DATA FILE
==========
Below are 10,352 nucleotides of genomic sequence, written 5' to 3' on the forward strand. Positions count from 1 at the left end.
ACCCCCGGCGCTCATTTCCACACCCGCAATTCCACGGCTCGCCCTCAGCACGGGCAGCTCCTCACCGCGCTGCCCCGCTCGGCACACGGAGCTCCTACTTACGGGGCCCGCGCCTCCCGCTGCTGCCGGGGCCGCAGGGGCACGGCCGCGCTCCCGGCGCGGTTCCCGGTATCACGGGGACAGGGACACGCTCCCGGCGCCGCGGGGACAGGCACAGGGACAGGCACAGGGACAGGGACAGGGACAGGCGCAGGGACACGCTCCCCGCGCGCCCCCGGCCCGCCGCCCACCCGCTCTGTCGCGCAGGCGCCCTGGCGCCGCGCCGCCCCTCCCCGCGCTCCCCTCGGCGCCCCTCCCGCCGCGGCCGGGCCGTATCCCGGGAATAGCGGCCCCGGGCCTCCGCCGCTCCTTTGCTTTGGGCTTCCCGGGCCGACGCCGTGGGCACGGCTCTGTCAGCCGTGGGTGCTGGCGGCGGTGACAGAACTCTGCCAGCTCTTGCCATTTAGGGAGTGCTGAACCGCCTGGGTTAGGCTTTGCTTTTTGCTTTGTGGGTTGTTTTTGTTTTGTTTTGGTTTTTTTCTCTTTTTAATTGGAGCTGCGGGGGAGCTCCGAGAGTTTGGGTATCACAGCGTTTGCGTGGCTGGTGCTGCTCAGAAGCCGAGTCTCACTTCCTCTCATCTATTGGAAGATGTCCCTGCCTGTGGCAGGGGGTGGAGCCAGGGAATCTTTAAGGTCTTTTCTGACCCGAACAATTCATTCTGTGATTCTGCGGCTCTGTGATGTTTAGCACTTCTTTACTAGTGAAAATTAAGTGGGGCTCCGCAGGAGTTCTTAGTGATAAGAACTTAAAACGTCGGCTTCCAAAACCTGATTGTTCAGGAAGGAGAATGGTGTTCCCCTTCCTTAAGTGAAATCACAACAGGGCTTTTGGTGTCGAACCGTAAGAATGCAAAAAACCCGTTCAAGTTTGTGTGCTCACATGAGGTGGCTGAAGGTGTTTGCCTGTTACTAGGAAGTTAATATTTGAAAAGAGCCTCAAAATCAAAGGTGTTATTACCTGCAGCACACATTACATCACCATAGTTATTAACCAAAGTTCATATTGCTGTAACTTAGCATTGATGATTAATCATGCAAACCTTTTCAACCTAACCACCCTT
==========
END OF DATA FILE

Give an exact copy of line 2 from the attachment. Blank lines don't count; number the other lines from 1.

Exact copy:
ACCCCCGGCGCTCATTTCCACACCCGCAATTCCACGGCTCGCCCTCAGCACGGGCAGCTCCTCACCGCGCTGCCCCGCTCGGCACACGGAGCTCCTACTTACGGGGCCCGCGCCTCCCGCTGCTGCCGGGGCCGCAGGGGCACGGCCGCGCTCCCGGCGCGGTTCCCGGTATCACGGGGACAGGGACACGCTCCCGGCGCCGCGGGGACAGGCACAGGGACAGGCACAGGGACAGGGACAGGGACAGGCGCAGGGACACGCTCCCCGCGCGCCCCCGGCCCGCCGCCCACCCGCTCTGTCGCGCAGGCGCCCTGGCGCCGCGCCGCCCCTCCCCGCGCTCCCCTCGGCGCCCCTCCCGCCGCGGCCGGGCCGTATCCCGGGAATAGCGGCCCCGGGCCTCCGCCGCTCCTTTGCTTTGGGCTTCCCGGGCCGACGCCGTGGGCACGGCTCTGTCAGCCGTGGGTGCTGGCGGCGGTGACAGAACTCTGCCAGCTCTTGCCATTTAGGGAGTGCTGAACCGCCTGGGTTAGGCTTTGCTTTTTGCTTTGTGGGTTGTTTTTGTTTTGTTTTGGTTTTTTTCTCTTTTTAATTGGAGCTGCGGGGGAGCTCCGAGAGTTTGGGTATCACAGCGTTTGCGTGGCTGGTGCTGCTCAGAAGCCGAGTCTCACTTCCTCTCATCTATTGGAAGATGTCCCTGCCTGTGGCAGGGGGTGGAGCCAGGGAATCTTTAAGGTCTTTTCTGACCCGAACAATTCATTCTGTGATTCTGCGGCTCTGTGATGTTTAGCACTTCTTTACTAGTGAAAATTAAGTGGGGCTCCGCAGGAGTTCTTAGTGATAAGAACTTAAAACGTCGGCTTCCAAAACCTGATTGTTCAGGAAGGAGAATGGTGTTCCCCTTCCTTAAGTGAAATCACAACAGGGCTTTTGGTGTCGAACCGTAAGAATGCAAAAAACCCGTTCAAGTTTGTGTGCTCACATGAGGTGGCTGAAGGTGTTTGCCTGTTACTAGGAAGTTAATATTTGAAAAGAGCCTCAAAATCAAAGGTGTTATTACCTGCAGCACACATTACATCACCATAGTTATTAACCAAAGTTCATATTGCTGTAACTTAGCATTGATGATTAATCATGCAAACCTTTTCAACCTAACCACCCTT